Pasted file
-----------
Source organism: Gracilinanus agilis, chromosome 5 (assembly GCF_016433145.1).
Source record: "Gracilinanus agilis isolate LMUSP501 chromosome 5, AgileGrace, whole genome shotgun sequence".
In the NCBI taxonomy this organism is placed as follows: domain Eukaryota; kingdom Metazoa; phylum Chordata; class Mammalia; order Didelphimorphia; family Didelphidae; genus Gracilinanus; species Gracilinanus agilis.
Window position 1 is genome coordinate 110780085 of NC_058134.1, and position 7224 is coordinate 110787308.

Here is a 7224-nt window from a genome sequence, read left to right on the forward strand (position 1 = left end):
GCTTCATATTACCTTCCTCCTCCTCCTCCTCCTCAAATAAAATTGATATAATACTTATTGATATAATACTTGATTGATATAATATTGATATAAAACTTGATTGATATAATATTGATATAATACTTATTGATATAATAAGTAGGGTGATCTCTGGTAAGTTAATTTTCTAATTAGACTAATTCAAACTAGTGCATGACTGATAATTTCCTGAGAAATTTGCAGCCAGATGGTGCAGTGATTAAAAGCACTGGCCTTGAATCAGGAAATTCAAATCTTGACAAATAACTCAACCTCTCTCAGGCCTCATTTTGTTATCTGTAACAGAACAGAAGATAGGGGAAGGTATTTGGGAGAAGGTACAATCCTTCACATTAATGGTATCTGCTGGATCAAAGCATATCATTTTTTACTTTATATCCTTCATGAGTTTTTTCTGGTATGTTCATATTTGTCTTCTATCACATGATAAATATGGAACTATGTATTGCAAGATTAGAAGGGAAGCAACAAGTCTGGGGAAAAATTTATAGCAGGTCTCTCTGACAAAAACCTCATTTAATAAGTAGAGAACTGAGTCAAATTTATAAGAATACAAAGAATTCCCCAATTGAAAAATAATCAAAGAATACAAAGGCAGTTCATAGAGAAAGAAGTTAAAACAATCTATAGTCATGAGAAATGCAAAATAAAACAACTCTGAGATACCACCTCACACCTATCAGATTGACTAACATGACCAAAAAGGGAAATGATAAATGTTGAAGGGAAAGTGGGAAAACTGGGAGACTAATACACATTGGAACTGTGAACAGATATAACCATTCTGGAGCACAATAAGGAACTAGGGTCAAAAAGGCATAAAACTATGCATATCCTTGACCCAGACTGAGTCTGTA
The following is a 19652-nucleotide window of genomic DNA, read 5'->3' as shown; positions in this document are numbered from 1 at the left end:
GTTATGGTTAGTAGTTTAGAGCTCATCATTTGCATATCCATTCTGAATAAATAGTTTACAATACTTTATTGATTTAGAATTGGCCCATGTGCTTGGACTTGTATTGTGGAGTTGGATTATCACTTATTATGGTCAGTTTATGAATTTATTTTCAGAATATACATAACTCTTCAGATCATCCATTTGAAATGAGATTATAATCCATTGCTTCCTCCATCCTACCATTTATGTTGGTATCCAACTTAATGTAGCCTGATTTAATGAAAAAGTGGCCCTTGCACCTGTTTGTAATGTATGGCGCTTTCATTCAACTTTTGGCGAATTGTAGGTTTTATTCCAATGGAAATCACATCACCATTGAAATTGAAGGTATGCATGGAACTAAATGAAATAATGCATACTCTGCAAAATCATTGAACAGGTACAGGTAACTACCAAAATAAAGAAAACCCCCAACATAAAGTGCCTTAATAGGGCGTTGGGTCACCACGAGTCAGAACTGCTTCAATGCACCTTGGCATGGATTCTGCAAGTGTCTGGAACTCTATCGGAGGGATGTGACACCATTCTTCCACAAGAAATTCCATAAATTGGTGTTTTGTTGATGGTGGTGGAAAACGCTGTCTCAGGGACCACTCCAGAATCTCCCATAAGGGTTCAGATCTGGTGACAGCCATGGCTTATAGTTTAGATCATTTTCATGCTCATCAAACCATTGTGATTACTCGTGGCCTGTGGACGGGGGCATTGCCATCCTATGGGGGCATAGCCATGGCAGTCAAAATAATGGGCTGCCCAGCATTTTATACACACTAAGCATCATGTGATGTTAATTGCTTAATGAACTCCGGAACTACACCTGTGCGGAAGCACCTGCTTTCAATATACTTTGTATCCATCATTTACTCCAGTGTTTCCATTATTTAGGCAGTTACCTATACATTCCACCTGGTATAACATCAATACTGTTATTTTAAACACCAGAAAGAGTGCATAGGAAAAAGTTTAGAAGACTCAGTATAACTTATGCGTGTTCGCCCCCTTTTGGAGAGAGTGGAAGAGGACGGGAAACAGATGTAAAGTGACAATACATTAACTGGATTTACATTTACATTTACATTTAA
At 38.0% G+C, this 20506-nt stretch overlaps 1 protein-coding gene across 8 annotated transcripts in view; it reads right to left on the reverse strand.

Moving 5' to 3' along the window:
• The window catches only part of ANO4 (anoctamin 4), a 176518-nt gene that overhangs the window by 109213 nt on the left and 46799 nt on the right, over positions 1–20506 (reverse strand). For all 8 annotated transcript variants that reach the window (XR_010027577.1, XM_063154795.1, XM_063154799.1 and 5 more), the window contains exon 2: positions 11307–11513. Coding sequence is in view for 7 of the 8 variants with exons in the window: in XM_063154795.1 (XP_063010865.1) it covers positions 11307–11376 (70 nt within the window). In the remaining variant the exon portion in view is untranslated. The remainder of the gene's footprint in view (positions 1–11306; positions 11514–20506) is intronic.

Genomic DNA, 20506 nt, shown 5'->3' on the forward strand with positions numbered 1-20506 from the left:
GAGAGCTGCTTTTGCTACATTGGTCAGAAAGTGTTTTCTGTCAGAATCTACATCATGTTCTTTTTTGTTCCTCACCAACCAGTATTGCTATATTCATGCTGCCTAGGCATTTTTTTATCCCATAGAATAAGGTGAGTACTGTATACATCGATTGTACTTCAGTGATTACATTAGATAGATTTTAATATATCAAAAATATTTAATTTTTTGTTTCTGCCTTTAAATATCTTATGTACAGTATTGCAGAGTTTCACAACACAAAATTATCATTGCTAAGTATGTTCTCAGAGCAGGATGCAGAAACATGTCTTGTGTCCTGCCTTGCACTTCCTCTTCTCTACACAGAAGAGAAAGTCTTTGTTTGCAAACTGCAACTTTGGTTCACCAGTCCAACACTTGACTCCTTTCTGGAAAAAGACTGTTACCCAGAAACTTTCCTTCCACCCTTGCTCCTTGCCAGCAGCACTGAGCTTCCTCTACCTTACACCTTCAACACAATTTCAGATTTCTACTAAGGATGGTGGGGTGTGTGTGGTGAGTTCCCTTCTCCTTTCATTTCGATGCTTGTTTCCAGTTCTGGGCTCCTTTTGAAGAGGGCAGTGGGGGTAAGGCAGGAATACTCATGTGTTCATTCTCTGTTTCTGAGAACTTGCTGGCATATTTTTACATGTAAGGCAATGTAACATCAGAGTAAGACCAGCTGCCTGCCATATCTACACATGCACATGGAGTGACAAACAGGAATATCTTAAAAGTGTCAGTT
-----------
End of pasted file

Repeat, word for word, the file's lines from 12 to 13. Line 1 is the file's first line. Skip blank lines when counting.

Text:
Genomic DNA, 20506 nt, shown 5'->3' on the forward strand with positions numbered 1-20506 from the left:
GAGAGCTGCTTTTGCTACATTGGTCAGAAAGTGTTTTCTGTCAGAATCTACATCATGTTCTTTTTTGTTCCTCACCAACCAGTATTGCTATATTCATGCTGCCTAGGCATTTTTTTATCCCATAGAATAAGGTGAGTACTGTATACATCGATTGTACTTCAGTGATTACATTAGATAGATTTTAATATATCAAAAATATTTAATTTTTTGTTTCTGCCTTTAAATATCTTATGTACAGTATTGCAGAGTTTCACAACACAAAATTATCATTGCTAAGTATGTTCTCAGAGCAGGATGCAGAAACATGTCTTGTGTCCTGCCTTGCACTTCCTCTTCTCTACACAGAAGAGAAAGTCTTTGTTTGCAAACTGCAACTTTGGTTCACCAGTCCAACACTTGACTCCTTTCTGGAAAAAGACTGTTACCCAGAAACTTTCCTTCCACCCTTGCTCCTTGCCAGCAGCACTGAGCTTCCTCTACCTTACACCTTCAACACAATTTCAGATTTCTACTAAGGATGGTGGGGTGTGTGTGGTGAGTTCCCTTCTCCTTTCATTTCGATGCTTGTTTCCAGTTCTGGGCTCCTTTTGAAGAGGGCAGTGGGGGTAAGGCAGGAATACTCATGTGTTCATTCTCTGTTTCTGAGAACTTGCTGGCATATTTTTACATGTAAGGCAATGTAACATCAGAGTAAGACCAGCTGCCTGCCATATCTACACATGCACATGGAGTGACAAACAGGAATATCTTAAAAGTGTCAGTT